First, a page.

Ramayana – A Twisted Tale of Aryanization (Part 2)

If you have missed the first part:

So before I get started, some people might be wondering what is the basis of this reiteration of Ramayana. Well, definitely I was not alive to witness the thing first hand, or may be I was (Who knows!!). But there is one thing called human psychology which remains same no matter how many years pass in between. And it forms a matrix which repeats every incident that took place in past, as present day events or future events. So if we can strip the characters, from our past, off of their name or identity we will get a repeating pattern of events.

So far we have seen why Ravana was a threat to Aryan invasion in the southern India and why Ram was needed to play the role of savior. Now lets take a look at how good Ram was and lets retrace the old footsteps a bit.

So Ram was the eldest son of King Dasharath, and a blue blood Aryan through his ancestry. It’s funny how the “savior” of the mankind was not some one from the indigenous Indian tribes, but some one who is ardent follower of Aryan ideologies and virtuous (How virtuous was Ram? I will come to that later). From his early childhood Ram was brought up on strict Aryan ideologies which will term anything as evil which doesn’t follow the Aryan school of thoughts. Taking a closer look at his childhood will give you a good list of demons he has slayed. And you have already read the first part of this series, you already know who were called demons in that time. It is very evident that the seed of hatred towards anything non-aryan was planted in his heart at an very early age. But nonetheless he is considered as the perfect fit for the position of King of Ayodhya. And he was taken to Mithila to attend Sita’s Swayamvara, an old Indian practice where the lady chooses her husband from a group of suitors. No wonder that Ram was chosen as Sita’s husband. To cut short the chase lets just skip to the part when Ram was exiled as part of his stem mothers ploys.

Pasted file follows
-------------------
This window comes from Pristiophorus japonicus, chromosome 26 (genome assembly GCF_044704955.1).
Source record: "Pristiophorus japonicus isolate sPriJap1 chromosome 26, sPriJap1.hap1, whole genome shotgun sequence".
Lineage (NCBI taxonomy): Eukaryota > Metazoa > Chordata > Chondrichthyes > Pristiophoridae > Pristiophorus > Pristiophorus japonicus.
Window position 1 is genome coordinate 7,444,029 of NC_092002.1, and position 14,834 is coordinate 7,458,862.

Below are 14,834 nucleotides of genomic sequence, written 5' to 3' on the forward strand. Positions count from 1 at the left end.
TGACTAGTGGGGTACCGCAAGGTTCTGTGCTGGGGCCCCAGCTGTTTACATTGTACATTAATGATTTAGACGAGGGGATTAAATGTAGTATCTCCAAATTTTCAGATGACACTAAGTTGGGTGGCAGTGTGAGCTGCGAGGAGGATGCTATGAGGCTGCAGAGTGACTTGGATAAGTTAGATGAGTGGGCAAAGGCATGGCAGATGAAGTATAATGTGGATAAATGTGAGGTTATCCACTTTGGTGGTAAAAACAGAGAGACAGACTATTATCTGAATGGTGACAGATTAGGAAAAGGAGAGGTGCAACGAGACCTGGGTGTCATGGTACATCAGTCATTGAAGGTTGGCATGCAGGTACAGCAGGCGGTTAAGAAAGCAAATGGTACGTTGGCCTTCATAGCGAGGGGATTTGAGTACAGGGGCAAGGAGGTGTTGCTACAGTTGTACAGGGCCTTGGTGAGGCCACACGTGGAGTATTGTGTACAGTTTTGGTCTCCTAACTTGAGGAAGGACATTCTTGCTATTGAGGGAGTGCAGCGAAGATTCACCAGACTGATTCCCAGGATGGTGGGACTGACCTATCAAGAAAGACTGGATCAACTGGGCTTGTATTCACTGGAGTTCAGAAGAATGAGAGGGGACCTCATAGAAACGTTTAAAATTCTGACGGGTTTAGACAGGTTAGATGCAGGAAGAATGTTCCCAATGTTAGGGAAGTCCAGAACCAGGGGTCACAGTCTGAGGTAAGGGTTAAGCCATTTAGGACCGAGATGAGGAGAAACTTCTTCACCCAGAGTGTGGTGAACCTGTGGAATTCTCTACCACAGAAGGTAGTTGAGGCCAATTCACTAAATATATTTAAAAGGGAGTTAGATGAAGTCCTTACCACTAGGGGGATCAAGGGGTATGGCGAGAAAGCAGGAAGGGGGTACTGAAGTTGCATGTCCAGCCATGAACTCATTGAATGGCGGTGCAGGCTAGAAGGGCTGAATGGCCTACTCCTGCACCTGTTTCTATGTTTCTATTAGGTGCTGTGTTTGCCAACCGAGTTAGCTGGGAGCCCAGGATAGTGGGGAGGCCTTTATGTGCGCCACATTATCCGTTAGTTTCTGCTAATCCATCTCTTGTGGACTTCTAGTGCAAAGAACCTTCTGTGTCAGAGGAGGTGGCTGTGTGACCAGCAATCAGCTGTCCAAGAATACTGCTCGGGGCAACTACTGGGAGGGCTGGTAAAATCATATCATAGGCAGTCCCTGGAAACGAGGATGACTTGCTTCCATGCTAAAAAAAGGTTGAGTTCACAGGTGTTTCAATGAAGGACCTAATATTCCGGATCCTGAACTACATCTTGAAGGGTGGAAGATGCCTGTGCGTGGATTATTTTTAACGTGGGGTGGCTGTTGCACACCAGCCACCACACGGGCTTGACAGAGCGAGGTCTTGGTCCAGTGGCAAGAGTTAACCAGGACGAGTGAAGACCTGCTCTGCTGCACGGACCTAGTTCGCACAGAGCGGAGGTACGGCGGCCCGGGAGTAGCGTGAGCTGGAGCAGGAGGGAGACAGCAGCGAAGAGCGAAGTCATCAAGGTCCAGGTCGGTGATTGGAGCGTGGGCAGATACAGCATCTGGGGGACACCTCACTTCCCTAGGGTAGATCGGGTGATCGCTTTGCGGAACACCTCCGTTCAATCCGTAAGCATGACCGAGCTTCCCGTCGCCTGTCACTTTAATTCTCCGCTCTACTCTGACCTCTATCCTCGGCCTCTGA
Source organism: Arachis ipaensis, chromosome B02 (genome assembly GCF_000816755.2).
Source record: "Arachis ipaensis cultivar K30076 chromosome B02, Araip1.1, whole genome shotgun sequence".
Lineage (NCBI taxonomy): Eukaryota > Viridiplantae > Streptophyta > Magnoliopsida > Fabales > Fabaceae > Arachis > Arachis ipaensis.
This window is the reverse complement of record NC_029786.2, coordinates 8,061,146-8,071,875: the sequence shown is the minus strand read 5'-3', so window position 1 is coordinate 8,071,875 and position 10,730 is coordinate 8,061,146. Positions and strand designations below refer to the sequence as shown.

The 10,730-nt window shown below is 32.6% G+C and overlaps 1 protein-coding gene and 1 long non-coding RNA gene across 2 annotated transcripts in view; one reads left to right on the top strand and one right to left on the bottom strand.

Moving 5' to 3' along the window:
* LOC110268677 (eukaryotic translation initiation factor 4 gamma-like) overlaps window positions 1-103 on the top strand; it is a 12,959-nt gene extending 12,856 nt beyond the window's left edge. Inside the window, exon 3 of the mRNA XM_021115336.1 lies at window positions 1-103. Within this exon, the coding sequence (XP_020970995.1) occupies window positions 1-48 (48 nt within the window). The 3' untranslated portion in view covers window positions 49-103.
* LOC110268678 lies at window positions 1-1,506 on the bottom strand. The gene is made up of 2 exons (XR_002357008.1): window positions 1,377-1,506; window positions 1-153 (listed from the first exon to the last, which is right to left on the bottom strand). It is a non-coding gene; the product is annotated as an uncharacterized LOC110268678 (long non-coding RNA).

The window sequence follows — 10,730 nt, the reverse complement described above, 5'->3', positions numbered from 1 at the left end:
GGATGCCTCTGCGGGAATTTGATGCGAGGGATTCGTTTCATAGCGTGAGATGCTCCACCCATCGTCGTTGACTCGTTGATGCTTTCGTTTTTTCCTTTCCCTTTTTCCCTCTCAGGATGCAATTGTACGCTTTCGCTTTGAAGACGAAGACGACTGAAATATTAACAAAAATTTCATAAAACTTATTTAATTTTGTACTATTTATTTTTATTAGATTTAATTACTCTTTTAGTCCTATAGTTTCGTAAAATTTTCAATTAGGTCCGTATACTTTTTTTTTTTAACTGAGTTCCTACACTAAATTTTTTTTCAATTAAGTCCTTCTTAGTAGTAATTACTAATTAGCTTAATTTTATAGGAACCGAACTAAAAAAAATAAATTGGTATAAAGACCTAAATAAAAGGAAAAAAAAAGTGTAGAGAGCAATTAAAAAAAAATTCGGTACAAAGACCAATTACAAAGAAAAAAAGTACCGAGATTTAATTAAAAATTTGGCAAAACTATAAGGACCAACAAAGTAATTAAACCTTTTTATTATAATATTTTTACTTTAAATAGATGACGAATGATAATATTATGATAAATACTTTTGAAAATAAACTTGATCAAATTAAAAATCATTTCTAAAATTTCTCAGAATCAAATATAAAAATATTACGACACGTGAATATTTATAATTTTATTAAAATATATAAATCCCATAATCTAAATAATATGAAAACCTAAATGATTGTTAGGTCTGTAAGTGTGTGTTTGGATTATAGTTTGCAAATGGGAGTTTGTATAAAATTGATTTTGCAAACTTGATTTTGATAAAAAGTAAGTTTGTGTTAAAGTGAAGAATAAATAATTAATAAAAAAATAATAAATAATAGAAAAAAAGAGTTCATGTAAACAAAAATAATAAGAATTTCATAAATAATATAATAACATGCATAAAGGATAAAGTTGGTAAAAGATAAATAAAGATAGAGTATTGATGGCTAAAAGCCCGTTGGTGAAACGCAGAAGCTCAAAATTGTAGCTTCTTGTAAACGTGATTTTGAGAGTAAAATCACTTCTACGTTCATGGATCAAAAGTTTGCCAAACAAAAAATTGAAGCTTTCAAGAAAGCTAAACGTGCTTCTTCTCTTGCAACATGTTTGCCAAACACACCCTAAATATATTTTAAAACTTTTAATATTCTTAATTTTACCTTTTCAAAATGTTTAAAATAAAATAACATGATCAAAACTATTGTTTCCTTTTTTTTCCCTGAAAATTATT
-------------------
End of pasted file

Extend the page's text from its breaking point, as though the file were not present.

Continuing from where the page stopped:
Now, think of this as a stage show, this is what is going on for the actors and there’s a different game play in action, the manipulation of events by other Aryan councilmen, (yes, councilmen. ‘Cause they were never Gods). Ram was a ploy of these councilmen all along, to take down Ravana. If you have read Ramayana, in it’s entirety, you will see how it is explicitly mentioned that all the events that led up to the eventual kidnapping of Sita (Kidnapping? well. this will also be discussed a bit later), were manipulated by the councilmen. Ram’s marriage to Sita, his exile, kidnapping of Sita, all were a part of this gameplan, which is shamelessly accepted in the original scripts, and shown as their way of attaining moksha or liberation from the individuals’ sad lives. Because moksha is only there, when you are on the side of your king and councilmen.